WARM UP: Should I?

Save your energy or prepare your muscles? Ever a debate! “Warming up” can mean very different things to different people. This generic term can include anything from a pre-workout one-mile jog to ladder sprints, to dynamic stretching, to static stretching.

We did some research and found some helpful tidbits for you to consider for your pre-Marathon warm-up if you so choose.  As physical therapists, we value the physiological and anatomical demands placed on your body during a marathon, but we also appreciate your personal decision – you know your body best.

The warm up starts the DAY BEFORE the race!

  • Yep, we said it. You have been training for months, don’t let the day before throw you off. Everything from your diet, your stress levels, and your sleep habits that day before can affect your performance. Your “warm up” includes the day before mental imagery, proper relaxation, healthy meals, and a good night’s sleep.

Blog 1 300x300 WARM UP: Should I?

A warm up includes staying warm

  • What you wear to the race is important. Your fingers, toes, and head need to be warm. You don’t want your body wasting energy on vasodilation or vasoconstriction – shifting blood to and from muscles back to organs. As you get further into the race and you get hot, shed those extra layers. Wear things that you aren’t emotionally attached to and toss them into the wind!

Blog 300x300 WARM UP: Should I?

A warm up includes increasing blood flow to the muscles and increasing muscular extensibility

  • Below is a list of some great static and dynamic stretches that appropriately challenge the muscles you will be using the most during a marathon. These stretches are great because they don’t take up too much space, don’t overstretch the muscle, and are easily reproducible!


  1. Trunk twist:15 sec (1,2)
  2. Groin Stretch: 25 sec(1,2)
  3. Quad Stretch: 25 sec(1,2)
  4. Soldier Marches for dynamic hamstring stretch (3)
  5. Plantar fascia stretch at curb (4,5)
  6. Walking lunges (6)
  7. Walk and abduct/adduct hip with knee flexed at 90
  8. High knees- walking forward flex each hip to 90


This whole warm up takes no longer than 5 minutes! Check it out here!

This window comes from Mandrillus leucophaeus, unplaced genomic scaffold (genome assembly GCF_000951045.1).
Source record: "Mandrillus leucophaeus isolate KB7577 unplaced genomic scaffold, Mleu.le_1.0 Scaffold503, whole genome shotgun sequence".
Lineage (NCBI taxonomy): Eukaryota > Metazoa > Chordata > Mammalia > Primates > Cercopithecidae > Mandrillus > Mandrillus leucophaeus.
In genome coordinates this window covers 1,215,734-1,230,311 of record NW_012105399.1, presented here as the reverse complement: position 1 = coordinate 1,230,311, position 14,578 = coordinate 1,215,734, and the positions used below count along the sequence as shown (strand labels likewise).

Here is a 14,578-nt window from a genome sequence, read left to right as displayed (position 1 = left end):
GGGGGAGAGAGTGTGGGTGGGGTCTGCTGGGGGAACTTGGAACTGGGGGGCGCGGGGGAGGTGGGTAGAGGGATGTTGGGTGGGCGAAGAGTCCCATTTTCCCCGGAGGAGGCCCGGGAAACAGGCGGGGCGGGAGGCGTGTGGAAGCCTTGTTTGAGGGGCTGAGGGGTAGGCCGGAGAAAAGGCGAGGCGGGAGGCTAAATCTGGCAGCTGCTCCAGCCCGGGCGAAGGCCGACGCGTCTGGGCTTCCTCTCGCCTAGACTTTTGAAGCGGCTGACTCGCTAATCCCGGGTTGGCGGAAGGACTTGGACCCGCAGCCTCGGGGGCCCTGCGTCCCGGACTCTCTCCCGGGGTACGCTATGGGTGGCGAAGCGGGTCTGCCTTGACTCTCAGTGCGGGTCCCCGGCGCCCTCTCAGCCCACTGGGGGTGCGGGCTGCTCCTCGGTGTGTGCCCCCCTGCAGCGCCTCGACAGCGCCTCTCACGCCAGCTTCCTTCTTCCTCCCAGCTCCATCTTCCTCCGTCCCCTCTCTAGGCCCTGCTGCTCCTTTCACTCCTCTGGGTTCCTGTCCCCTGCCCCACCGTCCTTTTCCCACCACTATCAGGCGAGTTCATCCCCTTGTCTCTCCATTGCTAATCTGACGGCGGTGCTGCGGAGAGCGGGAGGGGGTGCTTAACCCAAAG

In summary, whether you choose to do a warm up before a marathon or not is up to you. Appropriate muscle length and blood flow are important for musculoskeletal health, but so is conserving energy for your big day. During these last few weeks of training, work on solidifying your warm up routine. If you are concerned about not knowing what is best for you in your warm up, come to one of our 6 Chicagoland Body Gears locations for a 3-session Marathon Warm Up Package!




  1. Woods K, Bishop P, Jones E. Warm-Up and Stretching
    in the Prevention of Muscular Injury. Sports Medicine [serial online]. September 2007;37(12):1089-1099. Available from: SPORTDiscus with Full Text, Ipswich, MA. Accessed August 30, 2017.
  2. Bixler B, Jones RL. High—school football injuries:effects
    of a post-halftime warm-up and stretching routine. Fam Pract Res J 1992; 12 (2): 131-9
  3. Verral GM, Slavotinek JP, Barnes PG. The effect of
    sports specific training on reducing the incidence of hamstring injuries in profeccional Australian Rules football players. Br J Sports Med 2005; 39 (6): 363-8.
  4. DiGiovanni B, Nawoczenski D, Baumhauer J, et al. Plantar
    fascia-specific stretching exercise improves outcomes in patients with chronic plantar fasciitis. A prospective clinical trial with two-year follow-up. Journal Of Bone & Joint Surgery, American Volume [serial online]. August 2006;88(8):1775-1781. Available
    from: CINAHL Complete, Ipswich, MA. Accessed August 30, 2017.
  5. Fields K, Sykes J, Walker K, Jackson J. Prevention
    of Running Injuries. Current Sports Medicine Reports (American College Of Sports Medicine) [serial online]. May 2010;9(3):176-182. Available from: SPORTDiscus with Full Text, Ipswich, MA. Accessed August 30, 2017.
  6. Zakaria A, Kiningham R, Sen A. Effects of Static and
    Dynamic Stretching on Injury Prevention in High School Soccer Athletes: A Randomized Trial. Journal Of Sport Rehabilitation [serial online].

If you liked this article please give us feedback and join the conversation. We would love to hear your suggestions on other science, anatomy, or movement topics you’d like to learn more about! Find us on Facebook, Instagram, and Twitter @BodyGearsPT.